Box 1: The Grey Scale is used for determining changes in colour
Key to Grey Scale:
Rating 5 No change in appearance
Rating 4 Slight change in appearance
Rating 3 Moderate change in appearance
Rating 2 Marked change in appearance
Rating 1 Very marked change in appearance.
Materials requiring testing
Suedes and nubucks for all applications should be tested, as strong sunlight can cause deep colours to fade and lighter colours to yellow.
Many resin-finished black, navy and brown leathers have a good light fastness. However, SATRA has recently examined a black finished leather which faded to grey, so it is impossible to predict that no problems will occur with these types or colours of leather. Those used particularly for upholstery should definitely be tested. White and pastel-coloured finished leathers should always be assessed since these do tend to discolour.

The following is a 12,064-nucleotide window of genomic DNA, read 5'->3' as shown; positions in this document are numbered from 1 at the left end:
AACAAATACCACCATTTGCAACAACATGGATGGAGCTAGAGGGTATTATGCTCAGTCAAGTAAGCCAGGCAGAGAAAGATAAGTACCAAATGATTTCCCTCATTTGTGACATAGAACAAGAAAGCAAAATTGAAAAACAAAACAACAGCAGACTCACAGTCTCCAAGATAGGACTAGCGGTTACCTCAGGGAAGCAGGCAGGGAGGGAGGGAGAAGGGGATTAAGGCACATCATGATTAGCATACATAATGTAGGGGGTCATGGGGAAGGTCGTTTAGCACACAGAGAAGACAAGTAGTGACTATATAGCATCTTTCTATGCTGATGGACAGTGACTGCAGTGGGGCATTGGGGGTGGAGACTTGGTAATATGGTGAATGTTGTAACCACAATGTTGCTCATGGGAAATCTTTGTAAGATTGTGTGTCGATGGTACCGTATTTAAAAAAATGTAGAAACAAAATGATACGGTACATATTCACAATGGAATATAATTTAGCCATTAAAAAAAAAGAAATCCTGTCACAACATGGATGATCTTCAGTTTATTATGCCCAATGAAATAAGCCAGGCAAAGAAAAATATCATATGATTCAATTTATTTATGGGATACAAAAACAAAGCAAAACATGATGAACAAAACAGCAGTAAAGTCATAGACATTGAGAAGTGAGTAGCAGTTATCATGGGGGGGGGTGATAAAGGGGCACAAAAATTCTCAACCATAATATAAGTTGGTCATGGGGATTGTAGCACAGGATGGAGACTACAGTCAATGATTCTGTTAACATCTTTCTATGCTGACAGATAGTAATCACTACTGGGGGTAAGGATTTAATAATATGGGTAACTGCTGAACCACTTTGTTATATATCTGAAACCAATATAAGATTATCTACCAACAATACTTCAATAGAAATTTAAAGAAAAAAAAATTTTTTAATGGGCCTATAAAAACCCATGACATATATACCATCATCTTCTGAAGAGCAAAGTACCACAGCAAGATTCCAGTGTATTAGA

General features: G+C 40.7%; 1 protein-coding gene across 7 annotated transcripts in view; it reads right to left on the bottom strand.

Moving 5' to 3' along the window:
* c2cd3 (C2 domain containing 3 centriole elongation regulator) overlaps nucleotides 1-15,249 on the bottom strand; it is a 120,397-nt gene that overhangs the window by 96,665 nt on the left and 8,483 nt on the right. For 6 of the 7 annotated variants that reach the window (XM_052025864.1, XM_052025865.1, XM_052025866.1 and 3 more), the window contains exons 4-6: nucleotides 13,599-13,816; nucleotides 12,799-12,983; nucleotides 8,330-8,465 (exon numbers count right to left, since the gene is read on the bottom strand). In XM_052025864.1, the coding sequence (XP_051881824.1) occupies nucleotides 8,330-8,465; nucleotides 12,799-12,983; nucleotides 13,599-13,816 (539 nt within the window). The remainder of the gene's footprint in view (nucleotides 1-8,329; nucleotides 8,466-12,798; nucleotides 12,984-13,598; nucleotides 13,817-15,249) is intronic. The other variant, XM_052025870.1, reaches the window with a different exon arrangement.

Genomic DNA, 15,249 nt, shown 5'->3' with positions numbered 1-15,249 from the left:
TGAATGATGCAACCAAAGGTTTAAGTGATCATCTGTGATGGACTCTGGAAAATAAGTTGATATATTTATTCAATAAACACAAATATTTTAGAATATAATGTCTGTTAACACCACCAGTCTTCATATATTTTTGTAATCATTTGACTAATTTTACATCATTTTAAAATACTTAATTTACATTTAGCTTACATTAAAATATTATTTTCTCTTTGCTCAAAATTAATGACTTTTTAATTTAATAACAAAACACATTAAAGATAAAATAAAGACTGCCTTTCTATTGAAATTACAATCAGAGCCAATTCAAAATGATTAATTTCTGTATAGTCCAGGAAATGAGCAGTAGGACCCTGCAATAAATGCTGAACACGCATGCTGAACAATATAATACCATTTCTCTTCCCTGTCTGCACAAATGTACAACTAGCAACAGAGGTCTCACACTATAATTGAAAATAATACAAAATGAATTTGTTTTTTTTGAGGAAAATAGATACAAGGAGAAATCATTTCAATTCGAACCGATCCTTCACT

Textiles are frequently tested, as again deeper colours can fade and the lighter colours and white can yellow or discolour.
Coated fabrics rarely need to be tested since they normally have a good resistance to light, although we have seen materials of this type giving rise to discolouration problems. So again, it is unwise to assume that there will be no problems.
Materials which have a slightly low resistance to light may be generally adequate if they fade uniformly. However, discolouration often appears in patches, or materials fade to a slightly different colour, rather than to a slightly lighter shade of the same colour.